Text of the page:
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Excerpted From: Mickaela J. Fouad, Down and Dirty: Remedies and Reparations for Intersected Environmental and Reproductive Justice, 87 Brooklyn Law Review 1423 (Summer, 2022) (271 Footnotes) (Full Document)
In 2016, Flint, Michigan's water crisis captured the nation's attention and prompted widespread conversations concerning environmental racism. In the fall of 2021, claims, including a class action suit, brought by city residents culminated in a historic $626 million award. But today, even after this settlement, many Flint residents still mistrust city water and rely on bottled water for drinking. The water crisis began in 2014, when Flint switched water sources from Lake Huron to the Flint River and negligently began supplying dirty water to its predominantly low-income and Black residents. Upon notice from residents, Flint attempted to resolve the water problems with a chlorine treatment. The chlorine, however, corroded the pipelines, which leached unsafe amounts of lead into the water, in turn causing a Legionnaires' disease outbreak. Residents faced widespread lead poisoning that caused dire health consequences, including impaired reproductive capabilities. Unfortunately, Flint is just a drop in the bucket; it is not uncommon for similarly situated communities to face reproductive consequences of pollution.
Environmental injustices run the gamut throughout the country, from dirty air to polluted soil to contaminated water. But the resulting harms are not evenly distributed--Black, Indigenous, People of Color (BIPOC) communities disproportionately feel the impact. Many of the health effects from pollution bear directly on reproductive functions: proximity to pollutants compromises fertility, interferes with the capacity to carry a pregnancy to term, can cause birth defects and disabilities, and may handicap the physical ability to breastfeed. These harms are violations of the ability to choose parenthood or to enable one's family to flourish and are further indicative of the “long, sordid history in which others have controlled the reproductive lives of nonwhite people.” The pathway to correction lies at the intersection of environmental justice and reproductive justice (EJ/RJ).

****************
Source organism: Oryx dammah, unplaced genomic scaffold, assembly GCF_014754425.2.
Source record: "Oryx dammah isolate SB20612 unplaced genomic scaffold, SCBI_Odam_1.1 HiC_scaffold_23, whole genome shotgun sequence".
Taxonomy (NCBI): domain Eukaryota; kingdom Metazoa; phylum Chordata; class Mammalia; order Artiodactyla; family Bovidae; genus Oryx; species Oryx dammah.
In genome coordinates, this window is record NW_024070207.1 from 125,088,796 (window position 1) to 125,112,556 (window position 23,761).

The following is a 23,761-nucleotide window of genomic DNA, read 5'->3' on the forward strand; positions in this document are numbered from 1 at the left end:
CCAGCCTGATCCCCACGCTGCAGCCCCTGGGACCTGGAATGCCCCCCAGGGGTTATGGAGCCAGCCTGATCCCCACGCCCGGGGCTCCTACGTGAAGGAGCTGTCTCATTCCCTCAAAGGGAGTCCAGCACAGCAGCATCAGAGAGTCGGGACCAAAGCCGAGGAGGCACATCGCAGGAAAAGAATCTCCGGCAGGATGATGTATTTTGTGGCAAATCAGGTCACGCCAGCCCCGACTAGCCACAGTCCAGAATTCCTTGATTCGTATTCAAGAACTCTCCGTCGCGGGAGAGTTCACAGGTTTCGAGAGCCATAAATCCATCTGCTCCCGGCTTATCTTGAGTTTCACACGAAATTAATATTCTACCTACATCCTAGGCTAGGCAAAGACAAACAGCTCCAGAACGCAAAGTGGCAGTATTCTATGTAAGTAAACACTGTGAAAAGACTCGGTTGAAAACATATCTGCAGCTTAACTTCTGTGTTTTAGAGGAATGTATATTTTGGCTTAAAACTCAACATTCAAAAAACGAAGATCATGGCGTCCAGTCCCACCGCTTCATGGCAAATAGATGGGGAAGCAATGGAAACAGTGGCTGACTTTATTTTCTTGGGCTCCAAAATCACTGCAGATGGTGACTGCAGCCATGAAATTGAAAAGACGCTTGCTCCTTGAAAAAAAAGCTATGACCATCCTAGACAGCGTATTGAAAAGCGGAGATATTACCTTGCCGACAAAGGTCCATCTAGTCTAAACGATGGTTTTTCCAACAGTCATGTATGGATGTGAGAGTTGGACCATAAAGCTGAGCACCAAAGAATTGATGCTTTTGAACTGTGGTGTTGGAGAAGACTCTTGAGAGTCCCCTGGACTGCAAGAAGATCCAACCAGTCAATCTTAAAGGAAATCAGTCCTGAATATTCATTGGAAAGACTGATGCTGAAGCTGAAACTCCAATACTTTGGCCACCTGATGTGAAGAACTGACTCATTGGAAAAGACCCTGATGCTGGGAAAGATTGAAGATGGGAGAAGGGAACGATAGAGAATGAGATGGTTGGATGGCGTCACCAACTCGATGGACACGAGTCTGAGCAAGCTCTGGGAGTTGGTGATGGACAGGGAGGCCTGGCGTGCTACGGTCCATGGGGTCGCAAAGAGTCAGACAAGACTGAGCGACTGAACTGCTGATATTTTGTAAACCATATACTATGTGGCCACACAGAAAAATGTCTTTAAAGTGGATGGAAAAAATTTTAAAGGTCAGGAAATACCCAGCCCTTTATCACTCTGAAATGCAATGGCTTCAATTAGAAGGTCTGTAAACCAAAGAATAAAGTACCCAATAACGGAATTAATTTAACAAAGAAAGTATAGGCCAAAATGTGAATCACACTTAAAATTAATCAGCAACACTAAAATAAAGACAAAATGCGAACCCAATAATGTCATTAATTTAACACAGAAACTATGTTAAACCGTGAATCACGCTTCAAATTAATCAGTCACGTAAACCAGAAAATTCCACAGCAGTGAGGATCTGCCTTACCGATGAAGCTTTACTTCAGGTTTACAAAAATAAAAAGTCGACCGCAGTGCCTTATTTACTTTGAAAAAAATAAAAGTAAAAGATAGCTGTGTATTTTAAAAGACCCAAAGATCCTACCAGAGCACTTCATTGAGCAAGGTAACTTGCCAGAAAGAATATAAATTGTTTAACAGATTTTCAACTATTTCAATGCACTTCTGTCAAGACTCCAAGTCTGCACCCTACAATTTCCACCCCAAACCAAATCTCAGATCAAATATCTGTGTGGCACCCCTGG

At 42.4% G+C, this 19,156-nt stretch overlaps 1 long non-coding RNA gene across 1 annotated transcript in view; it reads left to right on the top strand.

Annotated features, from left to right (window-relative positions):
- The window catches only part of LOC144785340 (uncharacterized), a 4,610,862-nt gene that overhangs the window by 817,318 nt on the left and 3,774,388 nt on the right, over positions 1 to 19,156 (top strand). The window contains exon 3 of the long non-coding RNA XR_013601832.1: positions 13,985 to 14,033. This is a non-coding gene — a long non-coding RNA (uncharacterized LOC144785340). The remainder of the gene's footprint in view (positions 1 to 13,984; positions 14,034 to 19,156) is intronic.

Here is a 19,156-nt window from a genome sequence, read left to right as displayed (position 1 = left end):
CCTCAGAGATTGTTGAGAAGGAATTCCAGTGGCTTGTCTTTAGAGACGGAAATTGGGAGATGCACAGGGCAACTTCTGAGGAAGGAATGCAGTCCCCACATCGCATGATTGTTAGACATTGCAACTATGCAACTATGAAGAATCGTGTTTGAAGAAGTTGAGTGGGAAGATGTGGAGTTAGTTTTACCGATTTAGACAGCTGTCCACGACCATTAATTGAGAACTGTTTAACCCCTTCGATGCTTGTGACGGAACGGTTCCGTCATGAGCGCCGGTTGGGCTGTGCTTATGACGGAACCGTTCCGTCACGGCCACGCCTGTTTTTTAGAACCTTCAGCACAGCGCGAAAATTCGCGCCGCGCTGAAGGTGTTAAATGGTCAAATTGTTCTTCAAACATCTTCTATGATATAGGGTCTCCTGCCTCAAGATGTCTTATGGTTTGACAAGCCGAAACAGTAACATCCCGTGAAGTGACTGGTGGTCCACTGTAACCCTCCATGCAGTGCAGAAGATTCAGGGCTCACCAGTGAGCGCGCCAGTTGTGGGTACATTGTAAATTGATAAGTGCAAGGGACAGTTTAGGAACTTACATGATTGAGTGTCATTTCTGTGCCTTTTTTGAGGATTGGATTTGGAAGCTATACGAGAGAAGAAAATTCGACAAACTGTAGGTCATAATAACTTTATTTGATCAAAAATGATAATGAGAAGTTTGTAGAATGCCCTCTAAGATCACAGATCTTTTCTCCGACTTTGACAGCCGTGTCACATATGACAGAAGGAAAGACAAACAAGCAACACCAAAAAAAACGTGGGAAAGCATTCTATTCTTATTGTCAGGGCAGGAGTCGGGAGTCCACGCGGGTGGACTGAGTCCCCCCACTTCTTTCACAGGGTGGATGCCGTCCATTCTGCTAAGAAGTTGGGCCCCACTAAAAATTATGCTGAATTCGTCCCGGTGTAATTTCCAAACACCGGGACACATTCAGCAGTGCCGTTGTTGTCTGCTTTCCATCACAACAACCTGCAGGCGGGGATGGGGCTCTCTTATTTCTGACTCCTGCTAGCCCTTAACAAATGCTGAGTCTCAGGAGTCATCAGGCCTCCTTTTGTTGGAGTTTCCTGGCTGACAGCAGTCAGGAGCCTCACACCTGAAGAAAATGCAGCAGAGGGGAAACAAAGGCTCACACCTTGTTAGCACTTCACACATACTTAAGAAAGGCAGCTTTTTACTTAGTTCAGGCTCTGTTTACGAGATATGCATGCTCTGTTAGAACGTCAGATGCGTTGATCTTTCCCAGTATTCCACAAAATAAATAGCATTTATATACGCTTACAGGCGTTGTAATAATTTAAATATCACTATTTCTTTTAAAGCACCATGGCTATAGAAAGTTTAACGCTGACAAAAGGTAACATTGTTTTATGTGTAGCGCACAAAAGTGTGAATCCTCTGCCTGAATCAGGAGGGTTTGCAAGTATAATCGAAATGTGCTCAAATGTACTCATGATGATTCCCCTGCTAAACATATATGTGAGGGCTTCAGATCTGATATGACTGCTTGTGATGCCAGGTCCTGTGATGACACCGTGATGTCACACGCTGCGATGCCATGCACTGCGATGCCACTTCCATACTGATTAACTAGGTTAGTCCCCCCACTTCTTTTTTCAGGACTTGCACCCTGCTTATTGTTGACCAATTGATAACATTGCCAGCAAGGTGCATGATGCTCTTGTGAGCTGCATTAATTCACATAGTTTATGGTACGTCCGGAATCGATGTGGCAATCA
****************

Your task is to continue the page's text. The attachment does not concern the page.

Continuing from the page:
Both EJ and RJ are movements with complicated histories which tended to center white narratives and goals. Today, however, they are not only intertwined with one another, but with racial justice generally. The EJ movement, in its current inclusive form, calls for the equitable consideration, treatment, and participation of all persons in the “development, implementation and enforcement of environmental laws, regulations, and policies.” Similarly, the RJ movement recognizes and elevates the right of every person to bodily autonomy, which inherently includes the right to both have and abstain from having children and to parent in “safe and sustainable communities.” These frameworks have become intrinsic to racial justice, as private and public pollution impacts BIPOC communities most severely--consequently, BIPOC communities are disproportionately affected by the reproductive harms that follow. Confronting those injustices that excessively plague BIPOC communities requires new legislative actions to provide relief, equity, and restorative justice.